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17.0 Preliminary Instruction—Copyright

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This chapter is being reviewed in light of comments solicited by the Committee from the public.

 17.0 PRELIMINARY INSTRUCTION—COPYRIGHT

 The plaintiff, [name of plaintiff], claims ownership of a copyright and seeks damages against the defendant, [name of defendant], for copyright infringement. The defendant denies infringing the copyright [and] [contends that the copyright is invalid] [asserts an affirmative defense, e.g., that it made a fair use of the work]. To help you understand the evidence in this case, I will explain some of the legal terms you will hear during this trial.

 

DEFINITION OF COPYRIGHT 

The owner of a copyright has the right to exclude any other person from reproducing, distributing, performing, displaying, using, or preparing derivative works from the work covered by copyright for a specific period of time. 

A copyrighted work can be a literary work, musical work, dramatic work, pantomime, choreographic work, pictorial work, graphic work, sculptural work, motion picture, audiovisual work, sound recording, architectural work, computer program, or a mask work fixed in semiconductor chip products. 

Facts, ideas, procedures, processes, systems, methods of operation, concepts, principles, or discoveries cannot themselves be copyrighted. 

The copyrighted work must be original. An original work that closely resembles other works can be copyrighted so long as the similarity between the two works is not the result of copying. 

 

[COPYRIGHT INTERESTS] 

[The copyright owner may [transfer] [sell] [convey] to another person all or part of the owner’s property interest in the copyright, that is, the right to exclude others from reproducing, distributing, performing, displaying, using, or preparing derivative works from the copyrighted work. To be valid, the [transfer] [sale] [conveyance] must be in writing. The person to whom a right is transferred is called an assignee.] 

[The copyright owner may agree to let another person exclusively reproduce, distribute, perform, display, use, or prepare a derivative work from the copyrighted work. To be valid, the [transfer] [sale] [conveyance] must be in writing. The person to whom this right is transferred is called an exclusive licensee. The exclusive licensee has the right to exclude others from [using the rights granted in the license].]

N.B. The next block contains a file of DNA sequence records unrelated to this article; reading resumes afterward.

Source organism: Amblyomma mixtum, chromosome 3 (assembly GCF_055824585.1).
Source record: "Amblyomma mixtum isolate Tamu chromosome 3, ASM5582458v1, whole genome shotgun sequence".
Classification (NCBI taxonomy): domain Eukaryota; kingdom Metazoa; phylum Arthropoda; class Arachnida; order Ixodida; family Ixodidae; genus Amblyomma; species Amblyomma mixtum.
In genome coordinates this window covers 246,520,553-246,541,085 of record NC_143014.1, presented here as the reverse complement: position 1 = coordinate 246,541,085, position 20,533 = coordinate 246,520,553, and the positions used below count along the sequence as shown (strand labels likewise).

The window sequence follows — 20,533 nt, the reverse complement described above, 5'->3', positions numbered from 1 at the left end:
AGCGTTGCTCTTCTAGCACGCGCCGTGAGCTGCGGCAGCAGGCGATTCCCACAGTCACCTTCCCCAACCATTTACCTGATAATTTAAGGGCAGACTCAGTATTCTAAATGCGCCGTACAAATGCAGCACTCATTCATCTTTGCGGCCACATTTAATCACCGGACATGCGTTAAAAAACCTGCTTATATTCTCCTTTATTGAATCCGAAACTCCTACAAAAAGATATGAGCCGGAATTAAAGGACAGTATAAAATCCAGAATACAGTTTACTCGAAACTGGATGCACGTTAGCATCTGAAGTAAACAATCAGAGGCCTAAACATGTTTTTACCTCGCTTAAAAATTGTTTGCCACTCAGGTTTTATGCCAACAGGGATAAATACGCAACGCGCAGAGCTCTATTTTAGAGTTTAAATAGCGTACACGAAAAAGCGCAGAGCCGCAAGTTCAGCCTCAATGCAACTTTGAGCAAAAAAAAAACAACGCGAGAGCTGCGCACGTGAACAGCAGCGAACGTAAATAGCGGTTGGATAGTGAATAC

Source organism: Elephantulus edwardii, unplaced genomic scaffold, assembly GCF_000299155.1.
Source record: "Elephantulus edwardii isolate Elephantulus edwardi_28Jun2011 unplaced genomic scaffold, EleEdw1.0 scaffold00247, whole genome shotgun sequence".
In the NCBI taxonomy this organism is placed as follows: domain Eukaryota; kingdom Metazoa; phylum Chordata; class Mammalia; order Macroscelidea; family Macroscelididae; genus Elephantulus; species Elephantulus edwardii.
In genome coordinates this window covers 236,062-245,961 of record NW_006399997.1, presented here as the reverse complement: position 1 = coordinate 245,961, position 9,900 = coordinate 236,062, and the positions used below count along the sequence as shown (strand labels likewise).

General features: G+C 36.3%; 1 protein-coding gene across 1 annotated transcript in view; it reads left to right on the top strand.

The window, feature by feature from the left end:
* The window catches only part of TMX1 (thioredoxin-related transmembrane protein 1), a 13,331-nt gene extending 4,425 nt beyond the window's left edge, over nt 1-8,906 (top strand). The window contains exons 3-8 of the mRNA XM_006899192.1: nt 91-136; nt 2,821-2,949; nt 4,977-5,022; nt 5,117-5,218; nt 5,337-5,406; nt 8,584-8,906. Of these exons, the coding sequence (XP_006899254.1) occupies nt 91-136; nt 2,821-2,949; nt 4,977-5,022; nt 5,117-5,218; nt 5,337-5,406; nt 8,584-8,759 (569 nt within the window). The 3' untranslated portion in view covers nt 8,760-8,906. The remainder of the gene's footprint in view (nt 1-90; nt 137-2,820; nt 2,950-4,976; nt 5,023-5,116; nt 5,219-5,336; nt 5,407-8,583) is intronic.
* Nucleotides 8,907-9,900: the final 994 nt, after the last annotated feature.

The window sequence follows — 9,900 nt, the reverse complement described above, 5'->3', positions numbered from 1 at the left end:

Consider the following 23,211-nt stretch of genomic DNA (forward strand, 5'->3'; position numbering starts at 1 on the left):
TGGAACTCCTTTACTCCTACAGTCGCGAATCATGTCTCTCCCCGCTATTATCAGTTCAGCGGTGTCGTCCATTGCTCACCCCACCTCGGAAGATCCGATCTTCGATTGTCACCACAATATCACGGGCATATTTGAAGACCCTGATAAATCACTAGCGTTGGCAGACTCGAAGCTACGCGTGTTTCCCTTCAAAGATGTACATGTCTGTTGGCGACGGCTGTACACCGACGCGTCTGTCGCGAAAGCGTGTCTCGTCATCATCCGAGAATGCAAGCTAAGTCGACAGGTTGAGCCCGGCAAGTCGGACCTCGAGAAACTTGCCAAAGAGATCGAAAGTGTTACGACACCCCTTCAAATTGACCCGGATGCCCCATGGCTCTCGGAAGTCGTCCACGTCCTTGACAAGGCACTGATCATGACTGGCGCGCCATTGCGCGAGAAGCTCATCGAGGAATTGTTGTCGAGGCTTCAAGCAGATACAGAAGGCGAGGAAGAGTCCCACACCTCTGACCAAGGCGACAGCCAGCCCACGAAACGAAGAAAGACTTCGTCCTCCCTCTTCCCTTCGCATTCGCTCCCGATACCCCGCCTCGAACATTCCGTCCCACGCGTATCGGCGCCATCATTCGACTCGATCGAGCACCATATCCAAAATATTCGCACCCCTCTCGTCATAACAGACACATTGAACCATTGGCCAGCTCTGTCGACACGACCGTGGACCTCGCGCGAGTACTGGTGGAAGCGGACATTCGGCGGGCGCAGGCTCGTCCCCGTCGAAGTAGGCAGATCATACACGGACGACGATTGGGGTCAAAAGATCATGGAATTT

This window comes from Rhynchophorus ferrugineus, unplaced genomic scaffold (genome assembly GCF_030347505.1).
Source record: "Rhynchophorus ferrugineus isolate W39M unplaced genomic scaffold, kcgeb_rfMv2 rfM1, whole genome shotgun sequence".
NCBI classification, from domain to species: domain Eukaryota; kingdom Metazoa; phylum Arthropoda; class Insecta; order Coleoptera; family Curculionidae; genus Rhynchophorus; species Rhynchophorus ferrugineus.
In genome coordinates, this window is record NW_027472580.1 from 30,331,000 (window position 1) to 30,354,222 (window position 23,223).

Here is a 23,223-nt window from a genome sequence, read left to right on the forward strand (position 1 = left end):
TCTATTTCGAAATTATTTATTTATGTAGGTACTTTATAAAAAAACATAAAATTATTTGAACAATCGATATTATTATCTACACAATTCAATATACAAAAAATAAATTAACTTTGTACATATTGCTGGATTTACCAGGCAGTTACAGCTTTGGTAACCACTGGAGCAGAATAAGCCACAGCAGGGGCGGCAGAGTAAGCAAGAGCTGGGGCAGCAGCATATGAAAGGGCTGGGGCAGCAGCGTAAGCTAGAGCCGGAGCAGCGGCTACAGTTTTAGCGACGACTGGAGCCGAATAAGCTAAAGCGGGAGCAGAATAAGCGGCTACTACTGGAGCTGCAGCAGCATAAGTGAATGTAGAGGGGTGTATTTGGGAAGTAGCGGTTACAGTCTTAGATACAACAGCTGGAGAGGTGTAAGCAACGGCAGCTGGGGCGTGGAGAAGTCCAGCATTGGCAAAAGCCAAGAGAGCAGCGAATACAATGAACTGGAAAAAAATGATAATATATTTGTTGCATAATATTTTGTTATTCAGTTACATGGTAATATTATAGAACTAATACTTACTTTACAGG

[HOW COPYRIGHT IS OBTAINED] 

[Copyright automatically exists in a work the moment it is fixed in any tangible medium of expression. The owner of the copyright may register the copyright by delivering a copy of the copyrighted work to the Copyright Office. After determining that the material deposited constitutes copyrightable subject matter and that certain legal and formal requirements are satisfied, the Register of Copyrights registers the work and issues a certificate of registration to the copyright owner.] 

 

PLAINTIFF’S BURDEN OF PROOF 

In this case, the plaintiff, [name of plaintiff], contends that the defendant, [name of defendant], has infringed the plaintiff’s copyright. The plaintiff has the burden of proving by a preponderance of the evidence that the plaintiff is the owner of the copyright and that the defendant copied original elements of the copyrighted work. Preponderance of the evidence means that you must be persuaded by the evidence that it is more probably true than not true that the copyrighted work was infringed. 

 

PROOF OF COPYING 

To prove that the defendant copied the plaintiff’s work, the plaintiff may show that the defendant had access to the plaintiff’s copyrighted work and that there are substantial similarities between the defendant’s work and the plaintiff’s copyrighted work. 

 

LIABILITY FOR INFRINGEMENT 

One who [reproduces] [distributes] [performs] [displays] [uses] [prepares derivative works from] a copyrighted work without authority from the copyright owner during the term of the copyright infringes the copyright. 

[Copyright may also be infringed by [vicariously infringing] [contributorily infringing].] 

 

[VICARIOUS INFRINGEMENT] 

[A person is liable for copyright infringement by another if the person has profited directly from the infringing activity and had the right and ability to supervise or control the infringing activity, whether or not the person knew of the infringement.] 

 

[CONTRIBUTORY INFRINGEMENT] 

[A person is liable for copyright infringement by another if the person knows or should have known of the infringing activity and [induces] [or] [materially contributes to] the activity.]

 

[DEFENSES TO INFRINGEMENT]

[The defendant contends that there is no copyright infringement. There is no copyright infringement when [the defendant independently created the challenged work] [the defendant made fair use of the copyrighted work by reproducing copies for criticism, comment, news reporting, teaching, scholarship, or research] [the plaintiff abandoned ownership of the copyrighted work] [the plaintiff misused the copyright by requiring its exclusive use or preventing the development of competing products] [the plaintiff granted the defendant an implied license to use the plaintiff’s copyrighted work] [the defendant, as an owner of the plaintiff’s copyrighted work, resold the plaintiff’s work after the plaintiff made the first sale].] 

 

Comment 

See generally 17 U.S.C. §§ 101, et seq